For more than 50 years, she has combined Scripture with stories of modern inspirational figures and demands for equality. Friendly and relentless, she rose to prominence in the 1980s with her opposition to nuclear proliferation. Through countless lectures and more than 50 books, she has developed a worldwide following for highlighting the role of women in religious orders, for calling on the church to change and reconnect with the faithful, and for providing a model of spiritual leadership focused on social justice.
Her most recent book, “The Time Is Now: A Call to Uncommon Courage,” is in many ways a cri de coeur against the status quo and for a bold spirituality to fight injustice.
Oprah Winfrey, who recently interviewed Sister Joan on her cable channel, said it was a wake-up call. “I read this and I thought, gee, I am not doing enough,” she said.
Sister Joan, who still hopes to come to Melbourne, said her critics in the church did not seem to grasp the book’s message, or the danger of denying information to the public.
“That’s exactly the way the church got into trouble over the sex scandals,” she said. “They did everything alone.”
She paused and sighed. “It’s the last act of a dying mentality,” she said. “All we can do is go on, go on.”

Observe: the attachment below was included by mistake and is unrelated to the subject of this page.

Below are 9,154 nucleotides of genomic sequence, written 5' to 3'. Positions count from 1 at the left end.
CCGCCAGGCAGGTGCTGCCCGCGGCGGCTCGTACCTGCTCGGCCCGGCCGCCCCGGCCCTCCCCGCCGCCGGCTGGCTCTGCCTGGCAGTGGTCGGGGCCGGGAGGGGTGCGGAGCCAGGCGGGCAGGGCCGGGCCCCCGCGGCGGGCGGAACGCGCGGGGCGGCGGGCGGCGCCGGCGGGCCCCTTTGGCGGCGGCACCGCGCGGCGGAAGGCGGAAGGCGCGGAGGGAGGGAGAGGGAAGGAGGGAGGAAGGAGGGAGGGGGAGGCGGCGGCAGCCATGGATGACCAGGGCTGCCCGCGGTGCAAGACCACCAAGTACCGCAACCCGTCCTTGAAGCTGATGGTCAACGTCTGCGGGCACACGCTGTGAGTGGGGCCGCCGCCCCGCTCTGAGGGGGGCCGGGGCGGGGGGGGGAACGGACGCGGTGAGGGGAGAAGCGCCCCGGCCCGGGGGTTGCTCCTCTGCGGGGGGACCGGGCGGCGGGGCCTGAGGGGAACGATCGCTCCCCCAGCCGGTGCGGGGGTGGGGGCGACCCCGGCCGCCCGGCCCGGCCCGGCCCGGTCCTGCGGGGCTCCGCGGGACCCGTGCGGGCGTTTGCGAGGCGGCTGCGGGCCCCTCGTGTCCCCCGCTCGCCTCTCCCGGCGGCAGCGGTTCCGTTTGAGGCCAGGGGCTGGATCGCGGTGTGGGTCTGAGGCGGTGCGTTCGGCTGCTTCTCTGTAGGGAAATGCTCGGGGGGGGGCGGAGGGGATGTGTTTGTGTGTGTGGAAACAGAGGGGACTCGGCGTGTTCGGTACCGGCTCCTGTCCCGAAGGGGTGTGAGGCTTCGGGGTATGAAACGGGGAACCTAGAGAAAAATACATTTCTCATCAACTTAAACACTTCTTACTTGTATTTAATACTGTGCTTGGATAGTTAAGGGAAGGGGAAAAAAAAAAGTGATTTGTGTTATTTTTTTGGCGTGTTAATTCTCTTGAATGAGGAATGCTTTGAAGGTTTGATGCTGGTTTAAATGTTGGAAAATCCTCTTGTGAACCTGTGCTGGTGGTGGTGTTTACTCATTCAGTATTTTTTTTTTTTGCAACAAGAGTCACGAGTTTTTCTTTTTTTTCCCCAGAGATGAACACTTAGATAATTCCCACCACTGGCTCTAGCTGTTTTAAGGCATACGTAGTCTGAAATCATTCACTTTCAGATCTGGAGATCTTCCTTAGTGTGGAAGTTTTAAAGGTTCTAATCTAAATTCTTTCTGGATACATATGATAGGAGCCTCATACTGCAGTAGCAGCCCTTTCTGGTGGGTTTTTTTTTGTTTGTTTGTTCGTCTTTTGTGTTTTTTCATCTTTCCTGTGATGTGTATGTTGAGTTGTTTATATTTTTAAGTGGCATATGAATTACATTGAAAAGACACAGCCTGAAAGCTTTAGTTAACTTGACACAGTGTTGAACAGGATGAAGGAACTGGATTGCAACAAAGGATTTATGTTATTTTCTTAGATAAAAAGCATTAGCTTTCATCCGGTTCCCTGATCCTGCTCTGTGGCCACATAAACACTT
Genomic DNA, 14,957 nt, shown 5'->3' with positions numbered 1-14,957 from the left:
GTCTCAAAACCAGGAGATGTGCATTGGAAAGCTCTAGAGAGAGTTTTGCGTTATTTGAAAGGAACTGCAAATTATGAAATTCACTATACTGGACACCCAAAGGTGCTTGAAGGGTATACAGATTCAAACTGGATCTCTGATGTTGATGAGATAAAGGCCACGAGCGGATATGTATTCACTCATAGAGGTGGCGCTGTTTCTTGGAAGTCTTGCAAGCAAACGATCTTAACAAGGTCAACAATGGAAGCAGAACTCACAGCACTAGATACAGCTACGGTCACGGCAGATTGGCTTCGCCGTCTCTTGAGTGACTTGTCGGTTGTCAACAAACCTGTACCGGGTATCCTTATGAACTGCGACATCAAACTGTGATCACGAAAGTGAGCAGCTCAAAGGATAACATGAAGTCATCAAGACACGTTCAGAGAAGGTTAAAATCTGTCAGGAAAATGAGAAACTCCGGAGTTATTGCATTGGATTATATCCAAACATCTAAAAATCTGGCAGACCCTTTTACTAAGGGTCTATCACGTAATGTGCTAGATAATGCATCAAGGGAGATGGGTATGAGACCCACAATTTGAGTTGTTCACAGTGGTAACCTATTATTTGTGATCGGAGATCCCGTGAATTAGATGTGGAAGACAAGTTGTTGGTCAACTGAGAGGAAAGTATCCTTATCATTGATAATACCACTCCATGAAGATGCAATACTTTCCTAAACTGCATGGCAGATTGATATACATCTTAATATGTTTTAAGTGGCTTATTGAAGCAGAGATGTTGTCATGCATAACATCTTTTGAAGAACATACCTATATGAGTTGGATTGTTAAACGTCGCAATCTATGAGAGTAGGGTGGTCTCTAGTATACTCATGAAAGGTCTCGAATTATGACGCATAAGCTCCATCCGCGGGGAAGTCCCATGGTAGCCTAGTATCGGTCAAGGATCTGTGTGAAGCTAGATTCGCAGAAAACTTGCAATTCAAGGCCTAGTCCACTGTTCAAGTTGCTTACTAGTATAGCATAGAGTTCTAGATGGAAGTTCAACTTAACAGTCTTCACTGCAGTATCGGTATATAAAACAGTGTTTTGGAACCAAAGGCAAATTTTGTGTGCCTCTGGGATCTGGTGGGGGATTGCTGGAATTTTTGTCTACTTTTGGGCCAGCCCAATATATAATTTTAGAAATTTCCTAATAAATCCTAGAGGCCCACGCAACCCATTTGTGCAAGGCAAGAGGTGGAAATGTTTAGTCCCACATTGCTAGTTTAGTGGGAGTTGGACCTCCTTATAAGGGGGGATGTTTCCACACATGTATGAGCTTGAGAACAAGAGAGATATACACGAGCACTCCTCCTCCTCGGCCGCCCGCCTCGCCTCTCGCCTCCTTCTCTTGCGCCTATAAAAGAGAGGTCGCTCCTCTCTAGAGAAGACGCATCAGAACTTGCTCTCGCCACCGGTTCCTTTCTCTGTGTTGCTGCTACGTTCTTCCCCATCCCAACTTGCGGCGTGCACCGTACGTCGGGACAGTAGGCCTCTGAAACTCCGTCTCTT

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The New York Times published an extraordinary article this week based on interviews with two dozen gay Catholic priests and seminarians in 13 states. “Out” men and women today are often widely admired, but most of the interviews had to be conducted anonymously because the Vatican still treats homosexuality as “objectively disordered” — a policy that persists even though the representation of gay men in the priesthood is higher, probably far higher, than in the general population.
The relevant catechism about sexuality does not condemn people with “deep-seated homosexual tendencies,” just those who act on those tendencies. In other words, you can be gay so long as you don’t do anything about it. The Times article rightly presents this distinction as a trial for the priests involved — one of the last major throwbacks to the era of “the love that dare not speak its name” (as Oscar Wilde’s partner, Lord Alfred Douglas, put it). But I wondered how the church’s policy on homosexuality affects men and women, as well as boys and girls, who are not priests.
The gay priest is required, generally, to uphold the official teaching of his church and of his superiors, making him a collaborator in the suppression of his gay brothers and sisters outside the clergy. In this way, without intending to, the victimized become victimizers. How does that play out, to take an example, in the confessional? If a penitent confesses homosexual activity to a gay priest, does the priest channel God’s forgiveness of a sin that he does not himself consider a sin? This is just one of the many ways in which we Catholics, if we refrain from criticizing this particular stance of our church, contribute to the persecution of the LGBTQ community.